All adults can benefit from receiving certain vaccines. According to the Centers for Disease Control and Prevention (CDC), for example, every adult needs a flu vaccination each year. The CDC also says all adults who did not receive a Tdap vaccine as an adolescent should receive a vaccine to protect against pertussis, also known as whooping cough. They should also get a Td booster shot once every ten years to protect against tetanus and diphtheria. Additionally, all women should receive a Tdap vaccine every time they get pregnant, preferably when they are 27 to 36 weeks along.
Adults can benefit from other vaccinations as well, depending on age, lifestyle, health conditions, international travel, jobs and vaccination history. People over the age of 18 should receive a vaccine protecting against chickenpox. Those aged 19 to 55 should receive an MMR vaccination to protect against measles, mumps and rubella. Men and women should receive protection from HPV, the human papillomavirus.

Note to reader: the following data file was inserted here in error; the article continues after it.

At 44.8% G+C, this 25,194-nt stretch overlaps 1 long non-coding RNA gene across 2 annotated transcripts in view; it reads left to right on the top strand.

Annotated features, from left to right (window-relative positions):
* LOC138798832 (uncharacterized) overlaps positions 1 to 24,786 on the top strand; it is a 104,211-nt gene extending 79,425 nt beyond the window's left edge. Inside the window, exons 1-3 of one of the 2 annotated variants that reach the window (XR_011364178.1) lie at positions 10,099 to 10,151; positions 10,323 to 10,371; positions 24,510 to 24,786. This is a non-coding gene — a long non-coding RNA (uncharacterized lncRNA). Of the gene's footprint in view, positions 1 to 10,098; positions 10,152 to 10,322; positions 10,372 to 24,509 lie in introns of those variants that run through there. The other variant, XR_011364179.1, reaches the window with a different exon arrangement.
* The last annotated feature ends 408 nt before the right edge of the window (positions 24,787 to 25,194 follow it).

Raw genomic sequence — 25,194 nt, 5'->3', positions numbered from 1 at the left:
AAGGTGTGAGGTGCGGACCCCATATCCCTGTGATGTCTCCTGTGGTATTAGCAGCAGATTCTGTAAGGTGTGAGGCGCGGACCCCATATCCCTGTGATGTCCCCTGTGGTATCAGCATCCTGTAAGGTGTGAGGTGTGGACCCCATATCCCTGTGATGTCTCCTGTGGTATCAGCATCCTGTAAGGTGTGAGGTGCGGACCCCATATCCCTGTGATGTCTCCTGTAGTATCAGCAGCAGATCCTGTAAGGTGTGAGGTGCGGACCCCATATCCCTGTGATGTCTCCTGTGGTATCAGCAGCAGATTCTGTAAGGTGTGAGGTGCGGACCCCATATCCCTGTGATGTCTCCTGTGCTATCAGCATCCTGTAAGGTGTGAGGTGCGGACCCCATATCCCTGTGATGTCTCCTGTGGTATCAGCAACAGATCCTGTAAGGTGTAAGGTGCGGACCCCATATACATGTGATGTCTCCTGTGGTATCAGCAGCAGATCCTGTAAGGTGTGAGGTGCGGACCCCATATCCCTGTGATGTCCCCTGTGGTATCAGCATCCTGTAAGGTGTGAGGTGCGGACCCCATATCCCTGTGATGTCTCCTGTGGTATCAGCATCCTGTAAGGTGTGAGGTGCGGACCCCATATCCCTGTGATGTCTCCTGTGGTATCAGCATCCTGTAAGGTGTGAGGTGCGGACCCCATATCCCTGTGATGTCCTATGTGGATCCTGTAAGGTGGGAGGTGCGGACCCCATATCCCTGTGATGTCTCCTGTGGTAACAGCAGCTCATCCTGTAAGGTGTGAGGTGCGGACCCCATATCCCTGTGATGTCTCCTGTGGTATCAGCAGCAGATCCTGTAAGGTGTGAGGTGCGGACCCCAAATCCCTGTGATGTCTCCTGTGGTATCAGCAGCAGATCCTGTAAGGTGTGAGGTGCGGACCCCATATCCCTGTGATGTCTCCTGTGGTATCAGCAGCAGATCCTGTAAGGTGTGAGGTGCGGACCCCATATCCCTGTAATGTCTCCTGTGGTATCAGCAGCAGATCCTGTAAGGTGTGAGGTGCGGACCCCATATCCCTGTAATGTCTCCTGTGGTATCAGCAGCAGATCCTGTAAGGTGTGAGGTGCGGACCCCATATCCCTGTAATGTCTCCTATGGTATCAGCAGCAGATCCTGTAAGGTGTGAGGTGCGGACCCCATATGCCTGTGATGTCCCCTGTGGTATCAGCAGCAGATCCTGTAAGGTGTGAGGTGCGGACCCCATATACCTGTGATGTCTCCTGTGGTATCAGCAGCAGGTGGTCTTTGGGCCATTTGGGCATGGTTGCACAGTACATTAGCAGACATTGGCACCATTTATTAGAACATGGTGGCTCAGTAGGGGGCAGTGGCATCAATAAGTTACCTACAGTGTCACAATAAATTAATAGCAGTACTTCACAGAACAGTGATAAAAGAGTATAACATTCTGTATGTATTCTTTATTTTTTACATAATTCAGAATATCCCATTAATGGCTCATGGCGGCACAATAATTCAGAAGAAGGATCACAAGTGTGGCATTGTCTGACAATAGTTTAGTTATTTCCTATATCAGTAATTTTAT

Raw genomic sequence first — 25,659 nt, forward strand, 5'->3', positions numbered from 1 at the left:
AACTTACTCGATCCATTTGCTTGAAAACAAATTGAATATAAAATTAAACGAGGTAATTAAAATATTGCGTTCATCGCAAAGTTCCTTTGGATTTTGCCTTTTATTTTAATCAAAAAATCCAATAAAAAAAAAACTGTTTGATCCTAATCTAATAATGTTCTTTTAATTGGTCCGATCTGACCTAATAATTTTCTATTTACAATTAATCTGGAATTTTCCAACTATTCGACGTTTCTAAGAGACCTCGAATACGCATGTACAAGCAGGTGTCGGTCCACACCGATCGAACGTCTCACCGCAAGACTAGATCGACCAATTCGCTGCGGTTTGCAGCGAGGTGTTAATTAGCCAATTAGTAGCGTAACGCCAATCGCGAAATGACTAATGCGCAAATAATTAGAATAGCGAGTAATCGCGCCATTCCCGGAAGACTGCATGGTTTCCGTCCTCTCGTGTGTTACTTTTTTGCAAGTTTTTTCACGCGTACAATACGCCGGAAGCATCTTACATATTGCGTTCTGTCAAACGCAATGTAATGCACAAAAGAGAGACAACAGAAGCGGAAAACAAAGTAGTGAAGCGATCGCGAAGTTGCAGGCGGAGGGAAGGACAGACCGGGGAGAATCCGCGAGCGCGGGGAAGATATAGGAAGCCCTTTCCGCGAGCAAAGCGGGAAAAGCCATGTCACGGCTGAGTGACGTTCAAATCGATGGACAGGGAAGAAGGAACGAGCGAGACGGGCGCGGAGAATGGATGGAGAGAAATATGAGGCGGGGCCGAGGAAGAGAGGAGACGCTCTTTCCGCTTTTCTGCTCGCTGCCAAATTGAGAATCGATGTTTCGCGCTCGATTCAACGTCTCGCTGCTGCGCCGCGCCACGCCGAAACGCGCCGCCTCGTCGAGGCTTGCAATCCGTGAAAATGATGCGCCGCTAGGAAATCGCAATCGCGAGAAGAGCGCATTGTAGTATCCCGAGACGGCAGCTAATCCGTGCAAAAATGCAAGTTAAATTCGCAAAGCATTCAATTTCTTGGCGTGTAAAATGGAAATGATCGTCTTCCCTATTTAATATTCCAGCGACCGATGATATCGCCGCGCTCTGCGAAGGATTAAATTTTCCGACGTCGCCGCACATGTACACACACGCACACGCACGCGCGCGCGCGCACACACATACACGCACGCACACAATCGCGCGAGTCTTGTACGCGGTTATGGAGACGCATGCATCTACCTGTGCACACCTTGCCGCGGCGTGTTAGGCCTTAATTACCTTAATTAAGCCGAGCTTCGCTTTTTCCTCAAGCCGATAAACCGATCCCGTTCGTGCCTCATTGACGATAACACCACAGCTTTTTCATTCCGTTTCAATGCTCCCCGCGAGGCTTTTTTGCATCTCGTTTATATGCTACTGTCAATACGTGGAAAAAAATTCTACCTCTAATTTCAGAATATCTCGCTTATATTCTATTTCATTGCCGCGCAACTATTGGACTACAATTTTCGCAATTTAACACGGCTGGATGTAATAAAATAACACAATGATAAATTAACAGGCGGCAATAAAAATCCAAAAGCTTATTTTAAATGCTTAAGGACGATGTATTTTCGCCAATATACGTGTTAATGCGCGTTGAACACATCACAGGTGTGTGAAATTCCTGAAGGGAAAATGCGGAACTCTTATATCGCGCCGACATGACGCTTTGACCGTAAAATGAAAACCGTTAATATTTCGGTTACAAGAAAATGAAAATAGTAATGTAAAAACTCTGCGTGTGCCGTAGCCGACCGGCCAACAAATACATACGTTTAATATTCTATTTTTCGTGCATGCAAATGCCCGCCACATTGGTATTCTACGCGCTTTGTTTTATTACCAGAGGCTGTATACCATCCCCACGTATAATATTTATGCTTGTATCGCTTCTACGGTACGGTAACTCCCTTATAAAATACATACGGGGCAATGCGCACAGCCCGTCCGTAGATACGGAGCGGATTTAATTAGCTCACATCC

Adults over the age of 60 should receive a vaccine for shingles. Persons aged 65 and older should get a pneumococcal vaccine that protects against bacterial infection that can cause a variety of illnesses, including ear and sinus infections, pneumonia and bloodstream infections.
In some cases, an adult should not receive a particular vaccine. A pregnant woman or person with a weakened immune system or HIV, for example, should not get the shingles vaccine, MMR or chickenpox vaccine. A doctor or healthcare professional can help adults determine which vaccines they need to avoid contracting or spreading contagious illnesses and maintain good health.
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